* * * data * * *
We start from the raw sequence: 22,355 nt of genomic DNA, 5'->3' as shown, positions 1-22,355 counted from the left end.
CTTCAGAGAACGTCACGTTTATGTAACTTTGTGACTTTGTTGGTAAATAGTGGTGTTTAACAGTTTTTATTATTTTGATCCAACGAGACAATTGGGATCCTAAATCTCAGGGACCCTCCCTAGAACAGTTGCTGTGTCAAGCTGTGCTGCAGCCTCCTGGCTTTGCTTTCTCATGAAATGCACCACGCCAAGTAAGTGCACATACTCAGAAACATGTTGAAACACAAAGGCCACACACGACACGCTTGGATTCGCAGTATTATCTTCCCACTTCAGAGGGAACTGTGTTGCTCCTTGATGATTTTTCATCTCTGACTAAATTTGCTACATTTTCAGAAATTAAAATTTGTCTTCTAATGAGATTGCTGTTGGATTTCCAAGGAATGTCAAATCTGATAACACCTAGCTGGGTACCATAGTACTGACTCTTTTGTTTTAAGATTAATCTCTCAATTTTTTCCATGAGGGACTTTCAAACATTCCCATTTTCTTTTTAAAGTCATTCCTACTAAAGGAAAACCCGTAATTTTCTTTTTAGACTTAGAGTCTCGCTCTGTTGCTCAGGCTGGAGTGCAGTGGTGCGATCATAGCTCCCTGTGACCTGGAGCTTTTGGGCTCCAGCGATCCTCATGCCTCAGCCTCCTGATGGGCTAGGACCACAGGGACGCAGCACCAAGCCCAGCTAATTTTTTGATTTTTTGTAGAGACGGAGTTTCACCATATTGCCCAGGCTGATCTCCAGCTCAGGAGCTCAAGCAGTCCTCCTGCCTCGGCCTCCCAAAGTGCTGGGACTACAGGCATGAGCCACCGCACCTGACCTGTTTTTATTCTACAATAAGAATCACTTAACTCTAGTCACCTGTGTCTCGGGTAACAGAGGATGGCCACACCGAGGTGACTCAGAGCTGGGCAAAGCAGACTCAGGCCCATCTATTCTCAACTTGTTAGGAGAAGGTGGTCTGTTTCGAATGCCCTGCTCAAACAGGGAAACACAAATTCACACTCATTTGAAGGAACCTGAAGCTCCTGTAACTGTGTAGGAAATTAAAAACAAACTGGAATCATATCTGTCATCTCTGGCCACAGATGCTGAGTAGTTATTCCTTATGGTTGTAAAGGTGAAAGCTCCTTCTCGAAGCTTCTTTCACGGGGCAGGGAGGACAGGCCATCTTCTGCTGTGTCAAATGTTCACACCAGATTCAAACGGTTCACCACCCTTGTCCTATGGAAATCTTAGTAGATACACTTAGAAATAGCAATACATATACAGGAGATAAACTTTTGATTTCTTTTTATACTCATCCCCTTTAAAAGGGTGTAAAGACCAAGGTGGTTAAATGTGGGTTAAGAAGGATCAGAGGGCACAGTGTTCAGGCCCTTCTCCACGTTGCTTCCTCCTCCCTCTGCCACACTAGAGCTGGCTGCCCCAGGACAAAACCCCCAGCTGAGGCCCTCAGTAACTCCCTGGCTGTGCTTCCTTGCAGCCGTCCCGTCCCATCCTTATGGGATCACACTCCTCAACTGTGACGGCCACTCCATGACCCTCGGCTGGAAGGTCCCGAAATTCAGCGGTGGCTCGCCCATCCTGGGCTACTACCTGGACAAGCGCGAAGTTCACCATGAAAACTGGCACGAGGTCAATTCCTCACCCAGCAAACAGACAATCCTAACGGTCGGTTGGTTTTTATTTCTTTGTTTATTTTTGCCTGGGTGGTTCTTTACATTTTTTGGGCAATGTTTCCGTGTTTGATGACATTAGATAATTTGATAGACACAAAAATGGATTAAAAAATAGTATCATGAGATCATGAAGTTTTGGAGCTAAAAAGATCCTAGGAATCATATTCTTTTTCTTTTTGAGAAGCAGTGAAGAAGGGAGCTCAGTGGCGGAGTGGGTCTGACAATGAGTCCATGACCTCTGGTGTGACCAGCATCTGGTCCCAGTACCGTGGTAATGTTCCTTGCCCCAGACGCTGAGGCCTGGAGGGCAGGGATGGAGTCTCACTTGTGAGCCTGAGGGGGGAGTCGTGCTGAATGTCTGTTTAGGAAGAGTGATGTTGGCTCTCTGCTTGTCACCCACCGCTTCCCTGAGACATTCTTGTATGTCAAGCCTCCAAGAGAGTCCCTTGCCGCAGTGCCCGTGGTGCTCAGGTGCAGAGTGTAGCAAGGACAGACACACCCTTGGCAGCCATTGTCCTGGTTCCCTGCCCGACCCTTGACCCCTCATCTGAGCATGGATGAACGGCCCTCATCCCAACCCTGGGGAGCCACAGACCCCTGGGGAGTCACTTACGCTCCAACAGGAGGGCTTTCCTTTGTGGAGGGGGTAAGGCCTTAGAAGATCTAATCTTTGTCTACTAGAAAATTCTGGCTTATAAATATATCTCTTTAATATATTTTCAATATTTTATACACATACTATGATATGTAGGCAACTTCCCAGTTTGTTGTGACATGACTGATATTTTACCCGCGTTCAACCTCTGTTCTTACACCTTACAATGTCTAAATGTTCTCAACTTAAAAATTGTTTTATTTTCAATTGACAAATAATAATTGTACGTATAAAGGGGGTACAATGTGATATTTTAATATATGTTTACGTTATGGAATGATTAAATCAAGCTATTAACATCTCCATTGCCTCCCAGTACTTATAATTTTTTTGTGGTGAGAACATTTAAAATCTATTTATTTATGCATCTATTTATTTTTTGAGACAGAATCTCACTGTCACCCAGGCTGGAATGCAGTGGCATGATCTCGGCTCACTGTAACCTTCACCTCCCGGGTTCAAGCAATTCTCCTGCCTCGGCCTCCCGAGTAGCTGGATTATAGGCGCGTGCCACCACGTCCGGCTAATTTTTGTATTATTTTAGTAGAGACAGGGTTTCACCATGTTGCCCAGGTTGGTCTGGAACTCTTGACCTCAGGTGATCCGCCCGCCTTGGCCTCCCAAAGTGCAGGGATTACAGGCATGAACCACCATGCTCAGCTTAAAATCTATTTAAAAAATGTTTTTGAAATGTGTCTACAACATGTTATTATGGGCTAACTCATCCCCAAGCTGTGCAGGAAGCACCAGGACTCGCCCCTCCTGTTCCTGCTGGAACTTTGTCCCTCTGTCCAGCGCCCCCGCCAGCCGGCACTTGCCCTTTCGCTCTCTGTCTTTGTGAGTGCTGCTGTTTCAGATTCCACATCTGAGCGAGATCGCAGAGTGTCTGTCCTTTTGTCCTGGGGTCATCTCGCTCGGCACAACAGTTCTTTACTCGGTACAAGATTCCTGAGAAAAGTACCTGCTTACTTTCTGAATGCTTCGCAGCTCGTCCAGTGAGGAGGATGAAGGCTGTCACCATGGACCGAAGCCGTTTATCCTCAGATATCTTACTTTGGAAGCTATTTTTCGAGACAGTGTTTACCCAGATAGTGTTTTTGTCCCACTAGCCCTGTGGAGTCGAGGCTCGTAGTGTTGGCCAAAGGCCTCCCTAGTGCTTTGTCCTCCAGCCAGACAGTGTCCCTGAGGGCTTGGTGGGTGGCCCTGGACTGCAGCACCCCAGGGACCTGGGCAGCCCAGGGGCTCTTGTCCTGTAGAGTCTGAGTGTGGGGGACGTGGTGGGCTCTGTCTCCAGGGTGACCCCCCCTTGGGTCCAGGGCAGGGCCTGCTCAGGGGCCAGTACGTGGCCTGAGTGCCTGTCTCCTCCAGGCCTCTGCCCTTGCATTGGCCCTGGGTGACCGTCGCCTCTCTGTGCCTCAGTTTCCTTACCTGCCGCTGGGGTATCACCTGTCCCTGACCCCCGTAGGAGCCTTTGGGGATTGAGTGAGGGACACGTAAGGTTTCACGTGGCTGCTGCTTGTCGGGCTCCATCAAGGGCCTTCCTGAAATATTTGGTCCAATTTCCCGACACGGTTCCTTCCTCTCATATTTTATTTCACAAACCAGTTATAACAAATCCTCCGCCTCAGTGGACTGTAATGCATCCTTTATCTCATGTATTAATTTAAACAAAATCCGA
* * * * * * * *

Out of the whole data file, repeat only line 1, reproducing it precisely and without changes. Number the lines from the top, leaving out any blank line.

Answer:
We start from the raw sequence: 22,355 nt of genomic DNA, 5'->3' as shown, positions 1-22,355 counted from the left end.